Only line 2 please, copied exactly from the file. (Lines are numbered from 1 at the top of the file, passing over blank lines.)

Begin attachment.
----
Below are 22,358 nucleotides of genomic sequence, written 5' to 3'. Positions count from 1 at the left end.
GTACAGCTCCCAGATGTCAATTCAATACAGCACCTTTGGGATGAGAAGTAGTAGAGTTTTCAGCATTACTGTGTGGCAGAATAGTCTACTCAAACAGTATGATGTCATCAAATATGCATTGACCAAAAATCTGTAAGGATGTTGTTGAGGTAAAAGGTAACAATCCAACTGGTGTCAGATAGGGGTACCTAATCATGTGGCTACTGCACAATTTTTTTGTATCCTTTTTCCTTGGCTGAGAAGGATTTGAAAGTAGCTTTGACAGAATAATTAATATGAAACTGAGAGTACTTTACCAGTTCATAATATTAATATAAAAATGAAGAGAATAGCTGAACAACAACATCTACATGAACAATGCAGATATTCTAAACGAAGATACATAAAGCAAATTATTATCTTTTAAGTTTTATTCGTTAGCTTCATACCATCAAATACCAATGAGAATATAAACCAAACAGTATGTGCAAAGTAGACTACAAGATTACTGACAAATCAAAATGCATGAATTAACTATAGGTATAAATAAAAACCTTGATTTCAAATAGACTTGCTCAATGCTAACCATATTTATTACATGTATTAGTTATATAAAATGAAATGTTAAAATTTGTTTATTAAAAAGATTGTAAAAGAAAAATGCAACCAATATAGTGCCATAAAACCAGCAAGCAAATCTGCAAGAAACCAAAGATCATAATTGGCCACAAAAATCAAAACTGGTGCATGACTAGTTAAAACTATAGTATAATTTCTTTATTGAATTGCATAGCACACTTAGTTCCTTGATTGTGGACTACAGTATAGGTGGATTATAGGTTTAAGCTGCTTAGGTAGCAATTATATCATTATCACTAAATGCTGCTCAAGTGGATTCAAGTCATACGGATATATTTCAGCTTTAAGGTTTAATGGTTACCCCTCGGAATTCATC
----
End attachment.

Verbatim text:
GTACAGCTCCCAGATGTCAATTCAATACAGCACCTTTGGGATGAGAAGTAGTAGAGTTTTCAGCATTACTGTGTGGCAGAATAGTCTACTCAAACAGTATGATGTCATCAAATATGCATTGACCAAAAATCTGTAAGGATGTTGTTGAGGTAAAAGGTAACAATCCAACTGGTGTCAGATAGGGGTACCTAATCATGTGGCTACTGCACAATTTTTTTGTATCCTTTTTCCTTGGCTGAGAAGGATTTGAAAGTAGCTTTGACAGAATAATTAATATGAAACTGAGAGTACTTTACCAGTTCATAATATTAATATAAAAATGAAGAGAATAGCTGAACAACAACATCTACATGAACAATGCAGATATTCTAAACGAAGATACATAAAGCAAATTATTATCTTTTAAGTTTTATTCGTTAGCTTCATACCATCAAATACCAATGAGAATATAAACCAAACAGTATGTGCAAAGTAGACTACAAGATTACTGACAAATCAAAATGCATGAATTAACTATAGGTATAAATAAAAACCTTGATTTCAAATAGACTTGCTCAATGCTAACCATATTTATTACATGTATTAGTTATATAAAATGAAATGTTAAAATTTGTTTATTAAAAAGATTGTAAAAGAAAAATGCAACCAATATAGTGCCATAAAACCAGCAAGCAAATCTGCAAGAAACCAAAGATCATAATTGGCCACAAAAATCAAAACTGGTGCATGACTAGTTAAAACTATAGTATAATTTCTTTATTGAATTGCATAGCACACTTAGTTCCTTGATTGTGGACTACAGTATAGGTGGATTATAGGTTTAAGCTGCTTAGGTAGCAATTATATCATTATCACTAAATGCTGCTCAAGTGGATTCAAGTCATACGGATATATTTCAGCTTTAAGGTTTAATGGTTACCCCTCGGAATTCATC